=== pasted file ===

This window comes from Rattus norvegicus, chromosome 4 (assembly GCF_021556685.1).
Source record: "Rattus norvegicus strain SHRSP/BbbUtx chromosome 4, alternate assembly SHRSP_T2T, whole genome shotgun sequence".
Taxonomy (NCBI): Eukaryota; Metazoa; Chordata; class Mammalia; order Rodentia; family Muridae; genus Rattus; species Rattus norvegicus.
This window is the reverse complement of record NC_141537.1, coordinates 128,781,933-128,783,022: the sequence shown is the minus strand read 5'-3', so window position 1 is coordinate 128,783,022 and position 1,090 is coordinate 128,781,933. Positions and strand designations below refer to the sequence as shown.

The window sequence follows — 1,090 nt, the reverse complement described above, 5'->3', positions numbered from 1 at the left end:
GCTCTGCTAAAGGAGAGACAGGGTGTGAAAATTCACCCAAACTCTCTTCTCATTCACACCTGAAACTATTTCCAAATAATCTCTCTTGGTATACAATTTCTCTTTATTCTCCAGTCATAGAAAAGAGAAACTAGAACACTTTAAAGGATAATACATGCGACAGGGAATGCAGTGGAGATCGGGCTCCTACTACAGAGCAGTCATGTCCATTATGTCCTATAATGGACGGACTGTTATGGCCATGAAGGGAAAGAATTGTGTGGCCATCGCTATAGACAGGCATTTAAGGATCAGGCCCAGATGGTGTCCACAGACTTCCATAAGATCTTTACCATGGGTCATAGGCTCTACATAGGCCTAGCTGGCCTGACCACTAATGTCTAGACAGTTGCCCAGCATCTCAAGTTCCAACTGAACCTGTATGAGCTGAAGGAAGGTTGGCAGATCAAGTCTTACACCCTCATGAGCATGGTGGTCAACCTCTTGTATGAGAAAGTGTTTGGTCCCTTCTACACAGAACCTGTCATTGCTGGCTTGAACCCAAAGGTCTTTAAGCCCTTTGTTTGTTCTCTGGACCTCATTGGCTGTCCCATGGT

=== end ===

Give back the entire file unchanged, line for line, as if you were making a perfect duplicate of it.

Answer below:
This window comes from Rattus norvegicus, chromosome 4 (assembly GCF_021556685.1).
Source record: "Rattus norvegicus strain SHRSP/BbbUtx chromosome 4, alternate assembly SHRSP_T2T, whole genome shotgun sequence".
Taxonomy (NCBI): Eukaryota; Metazoa; Chordata; class Mammalia; order Rodentia; family Muridae; genus Rattus; species Rattus norvegicus.
This window is the reverse complement of record NC_141537.1, coordinates 128,781,933-128,783,022: the sequence shown is the minus strand read 5'-3', so window position 1 is coordinate 128,783,022 and position 1,090 is coordinate 128,781,933. Positions and strand designations below refer to the sequence as shown.

The window sequence follows — 1,090 nt, the reverse complement described above, 5'->3', positions numbered from 1 at the left end:
GCTCTGCTAAAGGAGAGACAGGGTGTGAAAATTCACCCAAACTCTCTTCTCATTCACACCTGAAACTATTTCCAAATAATCTCTCTTGGTATACAATTTCTCTTTATTCTCCAGTCATAGAAAAGAGAAACTAGAACACTTTAAAGGATAATACATGCGACAGGGAATGCAGTGGAGATCGGGCTCCTACTACAGAGCAGTCATGTCCATTATGTCCTATAATGGACGGACTGTTATGGCCATGAAGGGAAAGAATTGTGTGGCCATCGCTATAGACAGGCATTTAAGGATCAGGCCCAGATGGTGTCCACAGACTTCCATAAGATCTTTACCATGGGTCATAGGCTCTACATAGGCCTAGCTGGCCTGACCACTAATGTCTAGACAGTTGCCCAGCATCTCAAGTTCCAACTGAACCTGTATGAGCTGAAGGAAGGTTGGCAGATCAAGTCTTACACCCTCATGAGCATGGTGGTCAACCTCTTGTATGAGAAAGTGTTTGGTCCCTTCTACACAGAACCTGTCATTGCTGGCTTGAACCCAAAGGTCTTTAAGCCCTTTGTTTGTTCTCTGGACCTCATTGGCTGTCCCATGGT